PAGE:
Written by a former client who feels it is important to talk about this issue that is not oftentimes addressed…



Finding the right place to start is hard, whether it is telling your story or figuring out you’re in an abusive relationship. 

I first need to say that both men and women can be victims of domestic abuse.  Our society focuses on supporting female victims, and with very good reason.  However, we also need to support male victims.  This is not a matter of shifting focus, rather expanding the focus, or as the “professional negotiator” in me would say, we need to “expand the pie”.

Our society also expects the “strong and stoic” man, or perhaps a more appropriate term for what we expect from men is “stolid”, which means to show little emotion (with the notable exception of anger).  For generations, men have suffered alone, afraid to admit they might be a victim of anything, much less domestic abuse, because that would make them appear weak and vulnerable.  I experienced this for years; every time I would get the courage to talk about the way my wife treated me with another guy, I was told that I was being “too sensitive”, or that “all marriages have struggles”.  These are words that silence men and empower abusers.  The sad reality is that this fear and isolation makes men more vulnerable to abuse, as it gives an abuser the perfect target: someone who will never seek help.

A key feature of emotional abuse is isolating the victim and making them reliant only on the abuser.  It doesn’t happen overnight, or even over a month, but after years of slowly breaking down the victims self-esteem and self-worth, the abuser gains ultimate power and control.  The victim becomes convinced that they are the problem in the relationship, and that they are lucky the abuser will tolerate and stay with them.  I can attest to how devastating this becomes: I was constantly told I could not do anything right, but when I changed my behavior, that wasn’t right either.  No matter how much I adapted to meet her ever-changing standards, I was never good enough, smart enough, competent enough.  I was never enough.  The scary part is that I grew to believe it.  This form of abuse will leave deep emotional scars that will not immediately heal after leaving an abuser.  It can take years, even decades, to recover from such insidious abuse.

It is very important to point out that abuse is NEVER THE FAULT OF THE VICTIM (yes, that was meant to be loud).  Many people that do not understand the dynamics of abuse try to make sense of the situation by questioning why the victim would tolerate such behavior.  This is called victim blaming, which only serves to further shame and silence a victim.  If you ever come across a victim of abuse, never ask a question that starts with the word “why” (i.e. “why didn’t you leave sooner?”; “why did you stay for so many years?”; “why did you have a kid with your abuser?”; “why didn’t you call the police?”).  I have experienced this personally from my manager, my former manager, and even a judge in district court.  Everywhere you go, people have so bought into this idea of the “stoic man”, that they refuse to accept that men can be victims as well.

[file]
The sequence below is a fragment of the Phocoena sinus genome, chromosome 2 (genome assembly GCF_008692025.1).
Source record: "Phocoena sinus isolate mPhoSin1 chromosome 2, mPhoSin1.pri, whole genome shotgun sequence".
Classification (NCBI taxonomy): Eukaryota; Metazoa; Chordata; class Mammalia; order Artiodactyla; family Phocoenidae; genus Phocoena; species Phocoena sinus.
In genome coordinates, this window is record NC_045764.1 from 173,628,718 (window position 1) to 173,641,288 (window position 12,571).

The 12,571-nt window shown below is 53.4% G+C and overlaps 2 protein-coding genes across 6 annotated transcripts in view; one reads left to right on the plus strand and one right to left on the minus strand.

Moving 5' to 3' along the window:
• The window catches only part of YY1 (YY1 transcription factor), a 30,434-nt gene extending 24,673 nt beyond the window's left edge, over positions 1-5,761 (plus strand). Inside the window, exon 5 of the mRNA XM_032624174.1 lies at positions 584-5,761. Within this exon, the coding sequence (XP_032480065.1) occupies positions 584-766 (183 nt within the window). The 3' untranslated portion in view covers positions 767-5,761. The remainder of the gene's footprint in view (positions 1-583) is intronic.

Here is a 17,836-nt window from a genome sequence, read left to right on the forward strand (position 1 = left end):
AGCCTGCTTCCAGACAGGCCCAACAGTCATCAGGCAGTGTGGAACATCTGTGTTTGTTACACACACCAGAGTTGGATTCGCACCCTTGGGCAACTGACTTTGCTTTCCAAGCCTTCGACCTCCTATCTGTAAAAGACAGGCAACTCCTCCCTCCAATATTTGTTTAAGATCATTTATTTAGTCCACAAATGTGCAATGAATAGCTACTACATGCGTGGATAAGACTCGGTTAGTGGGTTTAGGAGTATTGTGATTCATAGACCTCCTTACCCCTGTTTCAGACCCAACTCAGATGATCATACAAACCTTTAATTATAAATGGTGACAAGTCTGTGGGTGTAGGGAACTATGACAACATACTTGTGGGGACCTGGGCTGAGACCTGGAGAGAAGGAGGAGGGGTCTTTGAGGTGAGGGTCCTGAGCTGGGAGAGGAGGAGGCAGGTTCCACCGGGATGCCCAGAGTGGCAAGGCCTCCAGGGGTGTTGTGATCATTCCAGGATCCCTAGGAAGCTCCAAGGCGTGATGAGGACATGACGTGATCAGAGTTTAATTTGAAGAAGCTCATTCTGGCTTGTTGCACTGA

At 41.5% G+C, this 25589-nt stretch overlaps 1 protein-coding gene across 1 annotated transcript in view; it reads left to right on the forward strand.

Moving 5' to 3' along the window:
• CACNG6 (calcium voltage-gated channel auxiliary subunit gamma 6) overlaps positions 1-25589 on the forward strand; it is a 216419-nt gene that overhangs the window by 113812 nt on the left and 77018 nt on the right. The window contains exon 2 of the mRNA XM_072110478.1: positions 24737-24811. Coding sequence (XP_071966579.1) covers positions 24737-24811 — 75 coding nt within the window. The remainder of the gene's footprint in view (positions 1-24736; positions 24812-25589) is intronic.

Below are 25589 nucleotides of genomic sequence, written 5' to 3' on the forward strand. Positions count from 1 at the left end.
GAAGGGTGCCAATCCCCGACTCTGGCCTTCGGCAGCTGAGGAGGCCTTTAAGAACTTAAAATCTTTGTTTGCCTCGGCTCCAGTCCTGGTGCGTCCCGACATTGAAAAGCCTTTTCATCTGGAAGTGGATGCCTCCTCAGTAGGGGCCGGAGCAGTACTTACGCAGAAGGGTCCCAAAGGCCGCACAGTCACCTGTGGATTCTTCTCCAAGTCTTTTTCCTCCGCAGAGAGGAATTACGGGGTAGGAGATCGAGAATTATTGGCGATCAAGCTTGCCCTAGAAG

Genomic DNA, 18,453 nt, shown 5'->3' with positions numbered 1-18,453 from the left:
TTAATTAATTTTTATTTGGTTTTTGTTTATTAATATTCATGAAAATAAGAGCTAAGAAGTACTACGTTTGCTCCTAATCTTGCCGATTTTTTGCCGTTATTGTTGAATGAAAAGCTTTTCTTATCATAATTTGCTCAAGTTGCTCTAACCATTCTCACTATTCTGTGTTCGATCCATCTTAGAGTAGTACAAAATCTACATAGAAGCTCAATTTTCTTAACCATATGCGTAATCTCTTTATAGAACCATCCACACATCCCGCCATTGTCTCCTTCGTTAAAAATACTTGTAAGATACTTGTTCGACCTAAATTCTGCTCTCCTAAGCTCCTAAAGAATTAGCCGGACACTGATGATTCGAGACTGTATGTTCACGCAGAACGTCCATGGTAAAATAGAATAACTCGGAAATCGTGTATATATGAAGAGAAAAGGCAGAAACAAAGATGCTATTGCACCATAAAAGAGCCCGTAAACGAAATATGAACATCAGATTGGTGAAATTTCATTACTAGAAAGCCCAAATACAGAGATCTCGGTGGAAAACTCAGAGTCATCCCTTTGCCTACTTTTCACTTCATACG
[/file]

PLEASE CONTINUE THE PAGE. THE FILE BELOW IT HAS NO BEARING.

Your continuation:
To compound the issue, whether in front of a judge or in the privacy of your home, the abuser loves to cry, to sob, to choke down tears (and it’s not only female abusers that cry to manipulate).  This is just another tactic in the abuser playbook.  They want you to think that they are the victim, that you are the problem.  They want everyone to think that they are a victim and you are the problem.  The truth is, an actual victim will not cry in front of their abuser, the real victim has learned to hide their emotions from the abuser, because they know that to an abuser, tears equal weakness.  A victim has been conditioned to give as little emotional ammunition to an abuser as possible.

If you have ever thought you were in an abusive relationship, even if your partner has never touched you, please seek help from a domestic violence-trained therapist or advocate.  Start documenting the abuse in real time.  Tell the nurse or doctor at your next office visit that you think you are being abused.  I once thought I was alone and don’t want others to make the same assumption I did as I found there are great resources out there that can turn victims into survivors.

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